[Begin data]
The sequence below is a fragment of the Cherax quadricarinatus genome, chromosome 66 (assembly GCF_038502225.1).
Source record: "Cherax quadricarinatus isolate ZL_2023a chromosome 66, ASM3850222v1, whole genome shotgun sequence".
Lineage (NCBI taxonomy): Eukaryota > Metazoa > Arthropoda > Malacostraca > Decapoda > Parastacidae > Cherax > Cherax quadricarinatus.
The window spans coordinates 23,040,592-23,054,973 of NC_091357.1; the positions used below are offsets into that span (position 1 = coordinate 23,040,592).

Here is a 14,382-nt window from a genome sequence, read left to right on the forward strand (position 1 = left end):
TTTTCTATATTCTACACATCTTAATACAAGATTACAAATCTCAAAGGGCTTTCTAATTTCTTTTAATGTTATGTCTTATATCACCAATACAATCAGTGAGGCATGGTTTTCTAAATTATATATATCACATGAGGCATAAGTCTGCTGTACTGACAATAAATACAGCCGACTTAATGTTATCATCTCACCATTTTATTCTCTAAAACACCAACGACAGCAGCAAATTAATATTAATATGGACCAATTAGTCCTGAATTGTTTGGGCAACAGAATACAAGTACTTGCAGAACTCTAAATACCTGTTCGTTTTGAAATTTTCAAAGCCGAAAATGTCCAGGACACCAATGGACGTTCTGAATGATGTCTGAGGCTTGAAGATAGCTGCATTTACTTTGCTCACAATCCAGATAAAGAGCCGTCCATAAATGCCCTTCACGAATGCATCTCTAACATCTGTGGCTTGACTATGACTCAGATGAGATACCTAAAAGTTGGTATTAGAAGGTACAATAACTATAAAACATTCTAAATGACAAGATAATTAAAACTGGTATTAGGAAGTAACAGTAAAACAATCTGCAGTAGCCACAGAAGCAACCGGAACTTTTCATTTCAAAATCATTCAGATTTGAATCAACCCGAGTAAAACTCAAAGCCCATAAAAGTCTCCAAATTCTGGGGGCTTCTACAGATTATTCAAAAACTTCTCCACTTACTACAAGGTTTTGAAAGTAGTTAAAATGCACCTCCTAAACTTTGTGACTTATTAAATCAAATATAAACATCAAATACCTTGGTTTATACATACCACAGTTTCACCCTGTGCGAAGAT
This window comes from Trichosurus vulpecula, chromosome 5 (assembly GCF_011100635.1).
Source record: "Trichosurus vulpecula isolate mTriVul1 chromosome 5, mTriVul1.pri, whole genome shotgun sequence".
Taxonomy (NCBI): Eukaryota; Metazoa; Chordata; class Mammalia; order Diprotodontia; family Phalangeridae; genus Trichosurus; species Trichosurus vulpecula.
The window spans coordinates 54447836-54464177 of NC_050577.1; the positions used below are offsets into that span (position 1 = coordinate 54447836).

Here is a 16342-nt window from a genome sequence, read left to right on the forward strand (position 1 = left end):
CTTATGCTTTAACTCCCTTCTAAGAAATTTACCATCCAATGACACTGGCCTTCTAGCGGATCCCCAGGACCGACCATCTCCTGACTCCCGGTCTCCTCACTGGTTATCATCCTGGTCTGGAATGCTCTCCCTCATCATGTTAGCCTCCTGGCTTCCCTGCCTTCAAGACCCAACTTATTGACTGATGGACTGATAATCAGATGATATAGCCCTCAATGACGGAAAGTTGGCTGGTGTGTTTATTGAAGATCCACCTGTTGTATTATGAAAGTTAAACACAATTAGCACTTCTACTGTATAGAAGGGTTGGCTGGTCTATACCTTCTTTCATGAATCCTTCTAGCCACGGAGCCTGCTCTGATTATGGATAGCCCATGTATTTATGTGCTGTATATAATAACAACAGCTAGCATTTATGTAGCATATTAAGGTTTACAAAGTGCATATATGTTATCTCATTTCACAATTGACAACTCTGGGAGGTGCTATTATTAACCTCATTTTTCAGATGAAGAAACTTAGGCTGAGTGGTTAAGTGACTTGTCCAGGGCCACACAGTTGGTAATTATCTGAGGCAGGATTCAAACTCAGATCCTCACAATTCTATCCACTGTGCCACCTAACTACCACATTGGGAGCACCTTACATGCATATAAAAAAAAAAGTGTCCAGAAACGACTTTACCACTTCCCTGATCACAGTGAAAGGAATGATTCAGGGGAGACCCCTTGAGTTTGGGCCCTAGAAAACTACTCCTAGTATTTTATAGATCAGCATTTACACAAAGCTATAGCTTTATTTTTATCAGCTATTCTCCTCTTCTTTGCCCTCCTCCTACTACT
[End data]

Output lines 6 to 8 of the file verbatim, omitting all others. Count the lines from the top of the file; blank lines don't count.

TTTTCTATATTCTACACATCTTAATACAAGATTACAAATCTCAAAGGGCTTTCTAATTTCTTTTAATGTTATGTCTTATATCACCAATACAATCAGTGAGGCATGGTTTTCTAAATTATATATATCACATGAGGCATAAGTCTGCTGTACTGACAATAAATACAGCCGACTTAATGTTATCATCTCACCATTTTATTCTCTAAAACACCAACGACAGCAGCAAATTAATATTAATATGGACCAATTAGTCCTGAATTGTTTGGGCAACAGAATACAAGTACTTGCAGAACTCTAAATACCTGTTCGTTTTGAAATTTTCAAAGCCGAAAATGTCCAGGACACCAATGGACGTTCTGAATGATGTCTGAGGCTTGAAGATAGCTGCATTTACTTTGCTCACAATCCAGATAAAGAGCCGTCCATAAATGCCCTTCACGAATGCATCTCTAACATCTGTGGCTTGACTATGACTCAGATGAGATACCTAAAAGTTGGTATTAGAAGGTACAATAACTATAAAACATTCTAAATGACAAGATAATTAAAACTGGTATTAGGAAGTAACAGTAAAACAATCTGCAGTAGCCACAGAAGCAACCGGAACTTTTCATTTCAAAATCATTCAGATTTGAATCAACCCGAGTAAAACTCAAAGCCCATAAAAGTCTCCAAATTCTGGGGGCTTCTACAGATTATTCAAAAACTTCTCCACTTACTACAAGGTTTTGAAAGTAGTTAAAATGCACCTCCTAAACTTTGTGACTTATTAAATCAAATATAAACATCAAATACCTTGGTTTATACATACCACAGTTTCACCCTGTGCGAAGAT
This window comes from Trichosurus vulpecula, chromosome 5 (assembly GCF_011100635.1).
Source record: "Trichosurus vulpecula isolate mTriVul1 chromosome 5, mTriVul1.pri, whole genome shotgun sequence".